The young man watched and waited until Comeau had finished. When the moment arrived, the young man stepped forward and presented Monsieur with a wet piece of caribou meat that he’d fished from one of his coat’s filthy pockets. Comeau took the purple pulp without a word and began working through its fatty sinews.
You would like to learn my trade, Comeau said while chewing.  
Yes, sir.
It is a difficult skill and there are many things to know about these woods. I do not know everything about this world, son, nor do I hope to. Comeau scanned the surrounding forest and snapped his eyes back onto the boy. But what you can know with certainty is the word of God, which contains more knowledge than any schoolhouse ever will.
The younger man could only nod.
Comeau snorted a shard of frozen mucus and swallowed. You cannot know everything, he added. But you can know everything that is important.
The young man grimaced. In all his years of Sunday church and daily devotion he’d never heard his parish priest or even his Monseigneur speak with the kind of stony certainty Comeau did. The young man craved that same kind of assurance and began to fantasize about reading the Bible, becoming as impenetrable as the man who stood before him. He glimpsed a horizon within reach, a meeting of earth and sky that promised to steady his trembling mind and banish uncertainty and fear from his soul forever. Jean Comeau could all but hear the young man’s thoughts.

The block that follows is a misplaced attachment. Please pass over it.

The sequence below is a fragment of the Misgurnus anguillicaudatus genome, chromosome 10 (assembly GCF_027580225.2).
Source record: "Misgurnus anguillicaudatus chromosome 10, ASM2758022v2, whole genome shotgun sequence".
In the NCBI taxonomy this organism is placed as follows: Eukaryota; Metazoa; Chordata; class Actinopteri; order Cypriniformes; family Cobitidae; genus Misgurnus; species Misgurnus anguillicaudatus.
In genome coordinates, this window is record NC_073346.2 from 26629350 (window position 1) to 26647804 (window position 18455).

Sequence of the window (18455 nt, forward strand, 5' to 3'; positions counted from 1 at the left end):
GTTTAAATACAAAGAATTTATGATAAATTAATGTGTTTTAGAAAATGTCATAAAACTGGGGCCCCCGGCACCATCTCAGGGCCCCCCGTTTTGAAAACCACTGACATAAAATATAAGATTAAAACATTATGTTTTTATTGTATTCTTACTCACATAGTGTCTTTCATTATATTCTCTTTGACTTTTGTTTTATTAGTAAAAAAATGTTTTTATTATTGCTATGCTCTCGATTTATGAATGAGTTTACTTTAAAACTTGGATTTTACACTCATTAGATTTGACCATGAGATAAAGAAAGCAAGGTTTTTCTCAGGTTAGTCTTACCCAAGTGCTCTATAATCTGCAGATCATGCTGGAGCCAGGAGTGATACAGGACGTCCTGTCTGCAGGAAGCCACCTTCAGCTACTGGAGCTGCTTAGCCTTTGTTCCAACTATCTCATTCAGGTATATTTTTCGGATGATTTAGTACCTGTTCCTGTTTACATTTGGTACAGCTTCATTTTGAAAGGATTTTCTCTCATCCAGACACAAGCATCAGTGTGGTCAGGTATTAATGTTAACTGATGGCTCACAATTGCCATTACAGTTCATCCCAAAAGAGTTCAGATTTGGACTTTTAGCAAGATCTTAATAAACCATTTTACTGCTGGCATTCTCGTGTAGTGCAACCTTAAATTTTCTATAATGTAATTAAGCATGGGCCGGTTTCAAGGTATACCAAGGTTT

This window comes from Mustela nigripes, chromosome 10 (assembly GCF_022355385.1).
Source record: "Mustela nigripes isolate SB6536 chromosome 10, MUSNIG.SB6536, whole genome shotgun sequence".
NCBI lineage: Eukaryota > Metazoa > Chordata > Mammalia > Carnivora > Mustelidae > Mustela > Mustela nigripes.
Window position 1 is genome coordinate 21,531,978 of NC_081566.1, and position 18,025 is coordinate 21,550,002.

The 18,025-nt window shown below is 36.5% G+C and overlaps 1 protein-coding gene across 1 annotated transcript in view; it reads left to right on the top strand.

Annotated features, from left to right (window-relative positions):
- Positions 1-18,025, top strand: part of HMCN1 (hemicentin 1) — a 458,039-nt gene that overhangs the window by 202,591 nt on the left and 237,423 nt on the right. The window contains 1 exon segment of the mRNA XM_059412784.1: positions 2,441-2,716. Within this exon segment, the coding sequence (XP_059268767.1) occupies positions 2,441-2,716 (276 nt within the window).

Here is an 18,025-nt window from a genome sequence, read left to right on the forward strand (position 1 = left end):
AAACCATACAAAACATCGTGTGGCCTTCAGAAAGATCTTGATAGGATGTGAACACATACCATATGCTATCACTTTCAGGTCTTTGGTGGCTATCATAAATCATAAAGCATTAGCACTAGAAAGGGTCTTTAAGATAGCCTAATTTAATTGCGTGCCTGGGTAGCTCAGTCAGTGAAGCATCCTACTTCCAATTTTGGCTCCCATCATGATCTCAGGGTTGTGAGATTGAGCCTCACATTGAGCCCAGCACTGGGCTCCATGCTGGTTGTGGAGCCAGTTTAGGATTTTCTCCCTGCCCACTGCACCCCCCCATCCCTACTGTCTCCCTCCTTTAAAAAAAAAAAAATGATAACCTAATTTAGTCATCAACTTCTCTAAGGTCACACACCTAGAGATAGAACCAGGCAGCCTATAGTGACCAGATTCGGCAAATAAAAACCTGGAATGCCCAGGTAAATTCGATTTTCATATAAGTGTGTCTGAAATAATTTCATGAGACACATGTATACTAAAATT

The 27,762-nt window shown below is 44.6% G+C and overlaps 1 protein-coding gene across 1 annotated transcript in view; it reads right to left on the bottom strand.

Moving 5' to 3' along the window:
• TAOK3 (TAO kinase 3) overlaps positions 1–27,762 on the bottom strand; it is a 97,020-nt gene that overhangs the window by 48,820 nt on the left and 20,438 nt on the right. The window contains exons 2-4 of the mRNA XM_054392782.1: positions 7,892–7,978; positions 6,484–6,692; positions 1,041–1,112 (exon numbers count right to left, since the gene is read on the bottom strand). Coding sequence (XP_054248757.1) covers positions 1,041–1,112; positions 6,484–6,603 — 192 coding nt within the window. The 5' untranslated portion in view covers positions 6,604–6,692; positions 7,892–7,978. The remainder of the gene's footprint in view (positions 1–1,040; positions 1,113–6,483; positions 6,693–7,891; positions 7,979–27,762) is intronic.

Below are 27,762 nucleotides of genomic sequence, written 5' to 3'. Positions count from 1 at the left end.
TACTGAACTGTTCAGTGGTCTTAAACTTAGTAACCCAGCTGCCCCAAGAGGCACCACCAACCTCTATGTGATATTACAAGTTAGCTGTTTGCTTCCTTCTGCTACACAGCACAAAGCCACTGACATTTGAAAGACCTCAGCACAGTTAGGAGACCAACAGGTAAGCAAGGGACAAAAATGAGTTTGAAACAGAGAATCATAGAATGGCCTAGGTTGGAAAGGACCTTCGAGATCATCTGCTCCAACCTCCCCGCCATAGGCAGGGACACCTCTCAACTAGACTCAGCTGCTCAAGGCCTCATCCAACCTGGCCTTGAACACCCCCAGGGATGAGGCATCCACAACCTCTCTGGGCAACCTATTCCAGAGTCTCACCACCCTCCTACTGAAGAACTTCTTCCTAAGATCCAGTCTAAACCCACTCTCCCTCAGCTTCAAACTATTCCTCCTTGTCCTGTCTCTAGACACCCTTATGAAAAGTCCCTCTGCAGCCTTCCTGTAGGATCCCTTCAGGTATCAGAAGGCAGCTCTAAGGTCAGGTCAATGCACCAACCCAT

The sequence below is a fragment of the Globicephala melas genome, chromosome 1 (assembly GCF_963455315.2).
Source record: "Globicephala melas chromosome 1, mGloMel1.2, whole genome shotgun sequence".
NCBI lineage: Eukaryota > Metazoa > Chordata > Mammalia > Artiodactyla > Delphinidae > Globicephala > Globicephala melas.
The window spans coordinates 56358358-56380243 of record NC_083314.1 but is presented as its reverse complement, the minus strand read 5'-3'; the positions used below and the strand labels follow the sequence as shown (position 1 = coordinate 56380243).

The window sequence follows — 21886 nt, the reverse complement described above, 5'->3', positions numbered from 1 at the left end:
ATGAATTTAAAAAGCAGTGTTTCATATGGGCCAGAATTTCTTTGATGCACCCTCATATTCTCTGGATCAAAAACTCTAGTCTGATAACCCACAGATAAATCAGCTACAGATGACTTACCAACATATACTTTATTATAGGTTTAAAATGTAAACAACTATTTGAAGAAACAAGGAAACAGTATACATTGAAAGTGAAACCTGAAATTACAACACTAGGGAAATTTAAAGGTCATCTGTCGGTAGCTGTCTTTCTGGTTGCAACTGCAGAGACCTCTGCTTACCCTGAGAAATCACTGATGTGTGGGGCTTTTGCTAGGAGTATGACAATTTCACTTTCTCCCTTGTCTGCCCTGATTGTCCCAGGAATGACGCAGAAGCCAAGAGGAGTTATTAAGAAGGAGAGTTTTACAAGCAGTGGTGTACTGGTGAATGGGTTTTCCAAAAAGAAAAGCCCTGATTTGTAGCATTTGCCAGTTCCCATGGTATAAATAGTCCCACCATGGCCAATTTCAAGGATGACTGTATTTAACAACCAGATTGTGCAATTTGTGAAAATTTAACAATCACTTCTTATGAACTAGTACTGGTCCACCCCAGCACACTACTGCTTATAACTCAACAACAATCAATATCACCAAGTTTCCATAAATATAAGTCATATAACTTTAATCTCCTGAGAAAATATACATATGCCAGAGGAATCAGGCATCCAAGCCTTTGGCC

Make Him your rock, boy, for He is a perfection that no axe will ever split. Once you know Him, you will know Truth.
The young man smiled childishly. He met the black, searching pupils of Monsieur Comeau and felt his hands warm against the cold.
Everything that happens is supposed to happen, he said.
Why haven’t you been working this past half-hour?
The question struck the young man like a blow. The river in his mind thawed and surged wildly over its banks.
Sir, I—
Comeau glared.
I was part of the team that cut down this tree. The young man pointed to the hewn log at Comeau’s feet.
 You did not cut down a tree, boy. You cut down a cedar. Crude words are for crude minds.
But sir. You just said that everything I need to know is in the Word of God. Why scold me for such a small mistake? Where in the Bible does it say the difference between a tree and a cedar?
Comeau sprang from the snow and cuffed the boy so hard that his ears rang and his tongue tasted metal.
 You are just standing about and not working, boy. That is sloth. You have also questioned one of your elders, which is vanity. What other mortal sins do you plan on committing this afternoon?
The young man rubbed his ear and turned to slink back to the cabins of his timber camp, confused tears standing in his eyes. The glowing coals of Comeau’s gaze burned into his back as he went. The young man knew that some of the burlier men at his camp would have tried to return the old man’s blow. But he could not forget the stories he’d heard about Comeau when he first arrived into the timber camp – stories that told of Comeau beating the fiercest teamsters to the edge of death. The young man disappeared into the forest like a lost child and never saw Comeau again.